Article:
MeBox's current status is: vaporware.
MeBox

More info:

What is MeBox?

(Note: Most of what is described on these pages (with the exception of kaa.canvas and vf_overlay) is obsolete and has been replaced by new design and code. See the Kaa Project.

MeBox (concatenation of the words "Media Box") is a pet project of mine to implement home theatre PC software under Linux. Yes, another one. I suffer hopelessly from NIH syndrome, and this may end up being another one of those projects that gets shelved after I lose interest.

I am writing MeBox in Python, and of course I have the same lofty goals that all other HTPC software has. "Why don't you just use Freevo?" you ask. Indeed, I do use Freevo, and it's very nice software. I started MeBox mostly as an experiment to test the feasibility of an idea I had: using MPlayer as a platform, rather than a helper application.

MPlayer has a video filter called bmovl which allows another process to overlay images onto MPlayer's frame buffer. This filter was written by Per Wigren a while ago to enable Freevo to have custom OSD. That's when I thought, "Why limit it to OSD? Why not draw menus too? In fact, why not build the whole app using bmovl? That way we could have cool animated backgrounds a la TiVo." Unfortunately, bmovl simply wasn't designed for that. It scaled neither in performance nor features to support complex displays with cool transition effects.

So that's when I wrote bmovl2. (Note: bmovl2 is deprecated by vf_overlay, but that has also fell out of maintenance.) bmovl2 does the same kinds of things as bmovl, only it's designed with a little more smarts and a lot more performance (assembly optimized blending, receiving RGBA or YV12 bitmaps via shared memory, etc.). If bmovl2 would serve as the basis for all of MeBox's interface, it had to be efficient. I had no idea if it would work, but after some weeks of hacking and tuning and getting advice on mplayer-dev, I was happy the the results.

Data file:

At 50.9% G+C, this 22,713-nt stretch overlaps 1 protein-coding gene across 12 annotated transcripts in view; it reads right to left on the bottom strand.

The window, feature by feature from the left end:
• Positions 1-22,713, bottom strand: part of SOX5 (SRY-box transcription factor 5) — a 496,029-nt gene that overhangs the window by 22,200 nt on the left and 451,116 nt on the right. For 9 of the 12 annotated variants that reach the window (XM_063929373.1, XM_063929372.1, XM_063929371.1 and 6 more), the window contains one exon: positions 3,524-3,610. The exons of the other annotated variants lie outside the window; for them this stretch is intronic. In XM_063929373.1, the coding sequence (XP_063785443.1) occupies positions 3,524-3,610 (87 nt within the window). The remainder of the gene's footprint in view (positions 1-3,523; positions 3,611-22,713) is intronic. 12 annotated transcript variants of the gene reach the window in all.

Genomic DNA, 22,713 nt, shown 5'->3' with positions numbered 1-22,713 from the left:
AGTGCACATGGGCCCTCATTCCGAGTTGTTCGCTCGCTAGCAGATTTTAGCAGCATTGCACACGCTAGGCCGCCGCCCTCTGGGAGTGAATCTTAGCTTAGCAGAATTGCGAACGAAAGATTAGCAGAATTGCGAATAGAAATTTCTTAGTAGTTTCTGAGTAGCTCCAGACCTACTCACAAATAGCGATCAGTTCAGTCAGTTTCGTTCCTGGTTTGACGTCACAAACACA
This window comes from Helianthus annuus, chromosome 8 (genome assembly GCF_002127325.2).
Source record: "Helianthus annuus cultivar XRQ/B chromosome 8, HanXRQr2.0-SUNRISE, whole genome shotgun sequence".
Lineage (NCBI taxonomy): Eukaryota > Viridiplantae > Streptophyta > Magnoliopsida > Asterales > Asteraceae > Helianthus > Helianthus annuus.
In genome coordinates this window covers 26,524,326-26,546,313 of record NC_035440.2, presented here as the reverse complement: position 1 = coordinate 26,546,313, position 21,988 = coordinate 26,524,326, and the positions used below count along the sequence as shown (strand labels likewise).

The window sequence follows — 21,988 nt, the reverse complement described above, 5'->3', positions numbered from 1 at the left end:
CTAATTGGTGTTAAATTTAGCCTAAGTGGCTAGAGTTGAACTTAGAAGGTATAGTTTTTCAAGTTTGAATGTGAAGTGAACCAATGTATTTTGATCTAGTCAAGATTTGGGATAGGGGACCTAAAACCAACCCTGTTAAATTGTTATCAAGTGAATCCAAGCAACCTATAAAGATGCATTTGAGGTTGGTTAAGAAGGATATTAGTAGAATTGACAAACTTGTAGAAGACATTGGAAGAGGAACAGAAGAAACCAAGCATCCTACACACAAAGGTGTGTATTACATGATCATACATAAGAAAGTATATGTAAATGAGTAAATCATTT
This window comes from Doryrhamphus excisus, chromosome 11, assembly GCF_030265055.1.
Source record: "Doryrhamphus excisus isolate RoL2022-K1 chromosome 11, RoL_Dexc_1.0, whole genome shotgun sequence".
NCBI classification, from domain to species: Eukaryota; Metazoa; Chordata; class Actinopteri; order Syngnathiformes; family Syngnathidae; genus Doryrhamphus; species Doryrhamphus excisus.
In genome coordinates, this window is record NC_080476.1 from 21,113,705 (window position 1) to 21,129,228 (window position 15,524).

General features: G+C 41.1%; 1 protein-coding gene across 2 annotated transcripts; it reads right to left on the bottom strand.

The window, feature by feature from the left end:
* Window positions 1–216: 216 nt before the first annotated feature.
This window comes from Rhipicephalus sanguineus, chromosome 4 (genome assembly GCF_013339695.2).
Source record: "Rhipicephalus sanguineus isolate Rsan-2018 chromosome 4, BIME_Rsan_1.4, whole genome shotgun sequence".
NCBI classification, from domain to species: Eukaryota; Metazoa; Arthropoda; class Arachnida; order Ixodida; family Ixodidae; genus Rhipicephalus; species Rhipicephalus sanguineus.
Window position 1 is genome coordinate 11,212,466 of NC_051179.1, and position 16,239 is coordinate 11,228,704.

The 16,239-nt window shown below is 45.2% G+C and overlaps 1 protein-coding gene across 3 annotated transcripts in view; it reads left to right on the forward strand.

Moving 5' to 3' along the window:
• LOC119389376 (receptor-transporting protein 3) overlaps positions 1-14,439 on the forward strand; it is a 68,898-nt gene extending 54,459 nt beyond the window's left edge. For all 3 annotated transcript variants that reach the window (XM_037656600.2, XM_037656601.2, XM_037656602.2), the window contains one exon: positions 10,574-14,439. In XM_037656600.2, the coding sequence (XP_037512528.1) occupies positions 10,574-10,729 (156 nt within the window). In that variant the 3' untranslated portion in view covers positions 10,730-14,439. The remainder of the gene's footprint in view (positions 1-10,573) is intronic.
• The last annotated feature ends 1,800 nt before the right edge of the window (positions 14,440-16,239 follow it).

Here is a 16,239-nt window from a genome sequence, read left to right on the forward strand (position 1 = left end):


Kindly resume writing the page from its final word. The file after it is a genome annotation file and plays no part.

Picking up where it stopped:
Then I began hacking on support code I knew I would need for MeBox: a VFS layer with metadata support (not unlike Freevo's vfs), built from the ground up with responsiveness and performance in mind; a python wrapper for Imlib2 since PIL or pygame wouldn't cut it; canvas system that uses bmovl2; a widget set that uses the canvas (not finished); and, most recently, time shifting support for my ivtv card, which required more patches for MPlayer.

The good news is that even if I do end up shelving MeBox, a lot of this code can be reused in other applications like Freevo. If bmovl2 ever gets merged into MPlayer, or Freevo uses the time shifting code (or ideas from it), then the MeBox experiment was a success.

Future Plans

Much of what I've written so far is either support code (like the canvas system) or a blob of spaghetti mess that tests the support code. What is available for download is intended for curious hackers only. But as I have the time and the inclination to work on MeBox, I'll begin adding features that scratch my own personal itches, notably:

One of the main benefits of layering everything on top of MPlayer is that we aren't tied to any specific output display, such as X11. This means that MeBox can display on any output device that MPlayer can. Unfortunately, MeBox is extremely demanding of MPlayer, and much of what it does requires patching MPlayer's code, which, in some cases (like live tv support) is a bit scary, since MPlayer's code is, well, disgusting. (Have a look at mplayer.c.)

One direction I'll want to investigate is GStreamer. MeBox's main requirement is bmovl2, and anything that can speak the bmovl2 protocol should be able to serve as a platform to MeBox. Much of the bmovl2 code isn't MPlayer-specific, so in theory it could be ported to GStreamer, Xine, Ogle, etc.


The nonsense written above can be blamed on Jason Tackaberry (tack@urandom.ca).

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